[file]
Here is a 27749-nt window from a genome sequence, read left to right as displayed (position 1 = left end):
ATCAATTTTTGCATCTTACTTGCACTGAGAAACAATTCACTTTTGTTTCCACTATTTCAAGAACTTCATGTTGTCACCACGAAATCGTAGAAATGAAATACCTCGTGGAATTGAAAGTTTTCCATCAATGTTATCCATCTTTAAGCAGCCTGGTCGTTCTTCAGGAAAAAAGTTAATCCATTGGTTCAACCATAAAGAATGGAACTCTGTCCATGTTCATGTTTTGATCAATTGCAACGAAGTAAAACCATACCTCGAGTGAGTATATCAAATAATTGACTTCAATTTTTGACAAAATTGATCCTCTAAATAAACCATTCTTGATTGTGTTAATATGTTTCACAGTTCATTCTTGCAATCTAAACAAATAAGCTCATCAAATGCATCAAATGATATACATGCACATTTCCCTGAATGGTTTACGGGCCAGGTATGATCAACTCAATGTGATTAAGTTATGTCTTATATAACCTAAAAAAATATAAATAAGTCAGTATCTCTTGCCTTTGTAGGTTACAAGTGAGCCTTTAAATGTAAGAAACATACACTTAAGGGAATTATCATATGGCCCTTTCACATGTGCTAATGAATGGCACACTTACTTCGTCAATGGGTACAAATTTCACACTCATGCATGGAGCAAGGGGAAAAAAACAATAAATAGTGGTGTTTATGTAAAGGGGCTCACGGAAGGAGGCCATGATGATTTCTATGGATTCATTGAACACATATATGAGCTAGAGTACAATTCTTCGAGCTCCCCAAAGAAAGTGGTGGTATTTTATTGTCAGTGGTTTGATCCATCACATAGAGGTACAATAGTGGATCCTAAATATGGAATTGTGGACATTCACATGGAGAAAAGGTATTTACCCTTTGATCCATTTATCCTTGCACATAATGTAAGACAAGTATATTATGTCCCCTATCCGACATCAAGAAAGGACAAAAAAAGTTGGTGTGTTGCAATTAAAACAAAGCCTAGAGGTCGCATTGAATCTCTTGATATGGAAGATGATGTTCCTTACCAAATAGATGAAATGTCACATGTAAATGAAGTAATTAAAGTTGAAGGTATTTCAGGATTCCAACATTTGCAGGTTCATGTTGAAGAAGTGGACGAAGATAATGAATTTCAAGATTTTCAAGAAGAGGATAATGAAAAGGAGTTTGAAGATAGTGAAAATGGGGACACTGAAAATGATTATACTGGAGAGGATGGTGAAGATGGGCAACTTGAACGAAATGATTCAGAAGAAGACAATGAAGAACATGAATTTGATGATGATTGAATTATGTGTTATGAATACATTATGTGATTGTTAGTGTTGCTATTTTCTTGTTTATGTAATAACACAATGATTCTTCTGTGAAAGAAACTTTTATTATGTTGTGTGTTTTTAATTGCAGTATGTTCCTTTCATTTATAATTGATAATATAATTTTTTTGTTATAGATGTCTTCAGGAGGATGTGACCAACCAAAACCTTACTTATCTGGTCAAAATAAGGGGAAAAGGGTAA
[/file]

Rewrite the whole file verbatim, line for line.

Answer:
Here is a 27749-nt window from a genome sequence, read left to right as displayed (position 1 = left end):
ATCAATTTTTGCATCTTACTTGCACTGAGAAACAATTCACTTTTGTTTCCACTATTTCAAGAACTTCATGTTGTCACCACGAAATCGTAGAAATGAAATACCTCGTGGAATTGAAAGTTTTCCATCAATGTTATCCATCTTTAAGCAGCCTGGTCGTTCTTCAGGAAAAAAGTTAATCCATTGGTTCAACCATAAAGAATGGAACTCTGTCCATGTTCATGTTTTGATCAATTGCAACGAAGTAAAACCATACCTCGAGTGAGTATATCAAATAATTGACTTCAATTTTTGACAAAATTGATCCTCTAAATAAACCATTCTTGATTGTGTTAATATGTTTCACAGTTCATTCTTGCAATCTAAACAAATAAGCTCATCAAATGCATCAAATGATATACATGCACATTTCCCTGAATGGTTTACGGGCCAGGTATGATCAACTCAATGTGATTAAGTTATGTCTTATATAACCTAAAAAAATATAAATAAGTCAGTATCTCTTGCCTTTGTAGGTTACAAGTGAGCCTTTAAATGTAAGAAACATACACTTAAGGGAATTATCATATGGCCCTTTCACATGTGCTAATGAATGGCACACTTACTTCGTCAATGGGTACAAATTTCACACTCATGCATGGAGCAAGGGGAAAAAAACAATAAATAGTGGTGTTTATGTAAAGGGGCTCACGGAAGGAGGCCATGATGATTTCTATGGATTCATTGAACACATATATGAGCTAGAGTACAATTCTTCGAGCTCCCCAAAGAAAGTGGTGGTATTTTATTGTCAGTGGTTTGATCCATCACATAGAGGTACAATAGTGGATCCTAAATATGGAATTGTGGACATTCACATGGAGAAAAGGTATTTACCCTTTGATCCATTTATCCTTGCACATAATGTAAGACAAGTATATTATGTCCCCTATCCGACATCAAGAAAGGACAAAAAAAGTTGGTGTGTTGCAATTAAAACAAAGCCTAGAGGTCGCATTGAATCTCTTGATATGGAAGATGATGTTCCTTACCAAATAGATGAAATGTCACATGTAAATGAAGTAATTAAAGTTGAAGGTATTTCAGGATTCCAACATTTGCAGGTTCATGTTGAAGAAGTGGACGAAGATAATGAATTTCAAGATTTTCAAGAAGAGGATAATGAAAAGGAGTTTGAAGATAGTGAAAATGGGGACACTGAAAATGATTATACTGGAGAGGATGGTGAAGATGGGCAACTTGAACGAAATGATTCAGAAGAAGACAATGAAGAACATGAATTTGATGATGATTGAATTATGTGTTATGAATACATTATGTGATTGTTAGTGTTGCTATTTTCTTGTTTATGTAATAACACAATGATTCTTCTGTGAAAGAAACTTTTATTATGTTGTGTGTTTTTAATTGCAGTATGTTCCTTTCATTTATAATTGATAATATAATTTTTTTGTTATAGATGTCTTCAGGAGGATGTGACCAACCAAAACCTTACTTATCTGGTCAAAATAAGGGGAAAAGGGTAA